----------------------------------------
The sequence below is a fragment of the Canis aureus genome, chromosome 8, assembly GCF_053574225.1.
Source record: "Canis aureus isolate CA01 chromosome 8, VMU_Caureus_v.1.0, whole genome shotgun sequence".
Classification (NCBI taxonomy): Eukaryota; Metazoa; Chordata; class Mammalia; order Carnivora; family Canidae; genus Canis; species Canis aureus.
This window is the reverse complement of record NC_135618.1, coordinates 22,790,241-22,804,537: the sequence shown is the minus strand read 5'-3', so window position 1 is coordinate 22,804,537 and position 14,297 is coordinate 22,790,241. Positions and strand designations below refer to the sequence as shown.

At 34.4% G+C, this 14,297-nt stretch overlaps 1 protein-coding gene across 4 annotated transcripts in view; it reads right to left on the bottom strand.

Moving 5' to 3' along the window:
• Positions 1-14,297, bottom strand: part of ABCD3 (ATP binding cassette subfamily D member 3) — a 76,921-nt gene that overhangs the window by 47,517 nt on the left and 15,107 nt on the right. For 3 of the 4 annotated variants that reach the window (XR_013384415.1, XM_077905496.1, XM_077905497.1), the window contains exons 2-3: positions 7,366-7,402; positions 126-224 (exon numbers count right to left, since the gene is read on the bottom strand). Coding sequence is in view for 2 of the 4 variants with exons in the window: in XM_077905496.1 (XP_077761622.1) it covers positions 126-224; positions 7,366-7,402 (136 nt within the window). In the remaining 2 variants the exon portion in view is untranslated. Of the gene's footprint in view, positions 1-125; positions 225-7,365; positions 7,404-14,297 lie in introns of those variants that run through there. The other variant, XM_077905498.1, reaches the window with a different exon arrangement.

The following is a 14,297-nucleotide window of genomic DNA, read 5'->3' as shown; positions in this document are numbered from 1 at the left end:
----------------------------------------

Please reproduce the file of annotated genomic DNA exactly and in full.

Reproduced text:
The sequence below is a fragment of the Canis aureus genome, chromosome 8, assembly GCF_053574225.1.
Source record: "Canis aureus isolate CA01 chromosome 8, VMU_Caureus_v.1.0, whole genome shotgun sequence".
Classification (NCBI taxonomy): Eukaryota; Metazoa; Chordata; class Mammalia; order Carnivora; family Canidae; genus Canis; species Canis aureus.
This window is the reverse complement of record NC_135618.1, coordinates 22,790,241-22,804,537: the sequence shown is the minus strand read 5'-3', so window position 1 is coordinate 22,804,537 and position 14,297 is coordinate 22,790,241. Positions and strand designations below refer to the sequence as shown.

At 34.4% G+C, this 14,297-nt stretch overlaps 1 protein-coding gene across 4 annotated transcripts in view; it reads right to left on the bottom strand.

Moving 5' to 3' along the window:
• Positions 1-14,297, bottom strand: part of ABCD3 (ATP binding cassette subfamily D member 3) — a 76,921-nt gene that overhangs the window by 47,517 nt on the left and 15,107 nt on the right. For 3 of the 4 annotated variants that reach the window (XR_013384415.1, XM_077905496.1, XM_077905497.1), the window contains exons 2-3: positions 7,366-7,402; positions 126-224 (exon numbers count right to left, since the gene is read on the bottom strand). Coding sequence is in view for 2 of the 4 variants with exons in the window: in XM_077905496.1 (XP_077761622.1) it covers positions 126-224; positions 7,366-7,402 (136 nt within the window). In the remaining 2 variants the exon portion in view is untranslated. Of the gene's footprint in view, positions 1-125; positions 225-7,365; positions 7,404-14,297 lie in introns of those variants that run through there. The other variant, XM_077905498.1, reaches the window with a different exon arrangement.

The following is a 14,297-nucleotide window of genomic DNA, read 5'->3' as shown; positions in this document are numbered from 1 at the left end: